Structure repair questions, Fleetwood Caribou


I have a Fleetwood Caribou, I believe from '98.

It has the worst rot under the fridge, compromising the hold down, and really all the undersides of the raised bottoms are failing as is the rear floor where it extends beyond the bed. Its the 11-6 variety with a big rear overhang.

I just put a flat bed on the truck under it, and am weighing my options for extending the life of this unit.

Part of me wants to drop the tanks off the rear, and make an 8x11-6 tube steel floor to support the bottom, and shore up the sides with permanent boxes, either all wood, or maybe steel angle and tube to keep the box doors more open.

As it sits now, small kayaks fit in these spaces, which is great, but ultimately not the best use of the space.

I'd like to do a full custom build, but I don't have the time to devote to that yet.

This unit is still very nice in function and appearance, despite the mostly hidden damage.

I am leary of investing too much on the shore up project, but also don't want to buy another used unit thats likely to end up with most of the same issues.

Shoring this one up is what I need to do; I just need to decide how thouroughly to do it.

I am a framing carpenter by trade, so the wood shore up ideas will be the easiest and cheapest for me to implement, but I think we may need the strength of the steel to really address the failures, at least as far as the rear overhang goes.

I'll add some pictures as I get started.

Thanks for any ideas, especially if someone has done something very similar.



West slope, N. Ser. Nev.
You seem to be the guy to do this project. My local RV guru/rebuilder has an industrial stapler that he used to repair my aging, wood framed Lance. This is the same gun that the factory uses. Before and after:

There are a couple capable men on here that have rebuilt campers at home. Maybe one of them will chime in with any pitfalls.
I've helped replace a fridge floor and frame on one of these. It started rotting because the roof vent was cracked and it let water drip down onto the wood. It's a job but sealing everything back up is where you're going to need to pay attention. Pull off all the old putty tape from everything and anything you removed. Make sure your surface is clean. Then use 100% silicone to seal it back up. Do not reuse the putty tape. If you have a rubber roof on it and want to seal up around the vents. Do not use silicone. Use lap sealant.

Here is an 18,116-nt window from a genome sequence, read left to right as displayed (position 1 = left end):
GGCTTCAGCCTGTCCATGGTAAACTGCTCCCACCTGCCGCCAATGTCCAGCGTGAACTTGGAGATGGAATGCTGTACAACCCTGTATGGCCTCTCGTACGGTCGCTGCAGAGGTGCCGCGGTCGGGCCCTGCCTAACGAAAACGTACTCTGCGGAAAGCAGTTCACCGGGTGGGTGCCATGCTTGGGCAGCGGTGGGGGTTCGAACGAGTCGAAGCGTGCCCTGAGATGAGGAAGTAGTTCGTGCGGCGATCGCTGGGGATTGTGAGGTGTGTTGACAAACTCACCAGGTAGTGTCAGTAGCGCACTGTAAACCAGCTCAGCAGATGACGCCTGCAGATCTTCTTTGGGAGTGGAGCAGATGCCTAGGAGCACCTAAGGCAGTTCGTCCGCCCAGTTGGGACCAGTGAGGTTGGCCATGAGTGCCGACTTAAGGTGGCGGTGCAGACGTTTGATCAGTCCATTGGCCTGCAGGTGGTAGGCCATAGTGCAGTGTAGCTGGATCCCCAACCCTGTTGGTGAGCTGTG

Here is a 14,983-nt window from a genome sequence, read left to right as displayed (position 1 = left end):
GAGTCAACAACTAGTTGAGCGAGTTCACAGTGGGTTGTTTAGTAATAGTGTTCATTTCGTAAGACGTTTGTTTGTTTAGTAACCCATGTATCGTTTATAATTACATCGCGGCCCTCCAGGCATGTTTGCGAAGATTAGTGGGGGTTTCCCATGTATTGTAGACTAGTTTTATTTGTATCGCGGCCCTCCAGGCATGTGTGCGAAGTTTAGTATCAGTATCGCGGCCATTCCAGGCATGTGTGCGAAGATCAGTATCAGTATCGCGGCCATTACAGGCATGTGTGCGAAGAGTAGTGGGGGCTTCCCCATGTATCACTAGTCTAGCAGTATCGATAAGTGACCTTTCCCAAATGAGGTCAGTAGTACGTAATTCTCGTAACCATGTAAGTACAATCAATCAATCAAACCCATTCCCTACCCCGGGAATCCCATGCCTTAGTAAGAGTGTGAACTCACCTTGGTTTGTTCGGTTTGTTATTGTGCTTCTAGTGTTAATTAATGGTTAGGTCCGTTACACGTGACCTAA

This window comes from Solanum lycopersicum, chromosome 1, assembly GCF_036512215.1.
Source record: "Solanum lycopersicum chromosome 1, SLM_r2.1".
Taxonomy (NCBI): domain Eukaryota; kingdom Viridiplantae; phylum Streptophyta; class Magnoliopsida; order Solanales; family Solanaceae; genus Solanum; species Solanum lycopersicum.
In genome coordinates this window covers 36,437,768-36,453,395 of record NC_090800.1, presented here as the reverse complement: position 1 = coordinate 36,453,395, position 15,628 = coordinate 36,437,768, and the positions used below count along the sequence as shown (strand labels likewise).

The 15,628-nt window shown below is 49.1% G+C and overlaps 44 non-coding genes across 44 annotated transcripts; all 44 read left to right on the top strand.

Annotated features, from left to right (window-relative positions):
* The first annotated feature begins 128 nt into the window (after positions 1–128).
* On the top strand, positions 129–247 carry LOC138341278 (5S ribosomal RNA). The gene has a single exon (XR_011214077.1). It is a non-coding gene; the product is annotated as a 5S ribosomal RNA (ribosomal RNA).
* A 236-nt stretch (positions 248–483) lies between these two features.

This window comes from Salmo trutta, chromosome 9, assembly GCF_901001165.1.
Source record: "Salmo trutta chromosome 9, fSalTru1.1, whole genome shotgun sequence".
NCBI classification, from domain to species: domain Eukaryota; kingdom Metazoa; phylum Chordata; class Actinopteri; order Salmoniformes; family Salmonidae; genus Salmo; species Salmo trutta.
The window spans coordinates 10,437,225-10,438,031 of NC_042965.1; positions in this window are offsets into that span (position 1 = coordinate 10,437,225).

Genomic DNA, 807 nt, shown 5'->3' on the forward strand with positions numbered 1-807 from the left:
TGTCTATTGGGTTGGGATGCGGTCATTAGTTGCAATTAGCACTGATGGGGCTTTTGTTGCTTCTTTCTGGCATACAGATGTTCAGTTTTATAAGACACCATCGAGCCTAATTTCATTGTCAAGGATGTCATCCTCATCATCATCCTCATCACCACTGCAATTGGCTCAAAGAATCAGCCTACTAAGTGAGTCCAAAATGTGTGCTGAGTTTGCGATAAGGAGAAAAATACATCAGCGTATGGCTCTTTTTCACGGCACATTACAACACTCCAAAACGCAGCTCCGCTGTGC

Sent from my WJ


Thanks. for better or worse, I have continuous panels of of fiberglass not lap siding.

My fridge hatch is right where your propane is, but it looks like we have the same rotten frame board where you replaced that one.

I am reluctant to open it up quite that far, as it seems The corner jack mounts might never go back quite right, and peeling the full panel siding risks cracking it. I am curious how much steel is hiding in my corner, but assume it matches the lance in that regard, as it seems to have stolen every last detail from lance down to the spice racks and trim providers.

I've drilled out my jack mounts to use as anchor points, but I need to add some anchor points to the flat bed, to get them more equal and opposite as far as front to back angles. Note the 45 angled front chains vs the rear straps that are almost plumb. I assume they work better when both angle down and to the middle at similar angles.

I'd like them angled in a bit as well, but that wlil compromise the newly gained storage area, and it is harder to make an anchor in on the deck.

Will it help much to have them angled in towards the middle?

I read where someone just bolts the floor down, and omits the tie down entirely. It seems way stronger to secure it up higher as originally designed.

The attached photos show the gist of the issues, though the under fridge pic already has had the trim sucked back up an inch or so with 4" screws.

The white tape on the bottom, seals 2" of rigid blue foam under it which was needed for shimming above the old truck bed (sold last night thank you!) as well as for R value, as we do use it all winter.

I plan to replace this with a more structural tray of either wood or steel tubing.

I am thinking that I should drop the tanks and run flat tube steel the full 11-6 length right along the outside of the bottom, then keep foam in the middle.

How are the tanks actually connected? Will it be challenging to "jamb" extend them 2" lower?

I might also just ditch the tanks entirely and do a cassette and a grey drain, as we never camp in RV lots, and can usually just run a drain hose.

Thanks for any thoughts.


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